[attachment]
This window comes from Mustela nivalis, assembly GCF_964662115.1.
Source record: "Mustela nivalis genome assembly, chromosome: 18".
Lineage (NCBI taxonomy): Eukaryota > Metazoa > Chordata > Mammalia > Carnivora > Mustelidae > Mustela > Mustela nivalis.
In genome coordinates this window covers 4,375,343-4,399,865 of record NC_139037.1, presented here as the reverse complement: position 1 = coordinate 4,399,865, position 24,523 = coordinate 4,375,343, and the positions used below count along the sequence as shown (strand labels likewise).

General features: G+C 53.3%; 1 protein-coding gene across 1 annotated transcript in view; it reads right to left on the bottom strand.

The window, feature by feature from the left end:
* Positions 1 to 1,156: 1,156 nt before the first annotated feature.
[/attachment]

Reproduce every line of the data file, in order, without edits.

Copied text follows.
This window comes from Mustela nivalis, assembly GCF_964662115.1.
Source record: "Mustela nivalis genome assembly, chromosome: 18".
Lineage (NCBI taxonomy): Eukaryota > Metazoa > Chordata > Mammalia > Carnivora > Mustelidae > Mustela > Mustela nivalis.
In genome coordinates this window covers 4,375,343-4,399,865 of record NC_139037.1, presented here as the reverse complement: position 1 = coordinate 4,399,865, position 24,523 = coordinate 4,375,343, and the positions used below count along the sequence as shown (strand labels likewise).

General features: G+C 53.3%; 1 protein-coding gene across 1 annotated transcript in view; it reads right to left on the bottom strand.

The window, feature by feature from the left end:
* Positions 1 to 1,156: 1,156 nt before the first annotated feature.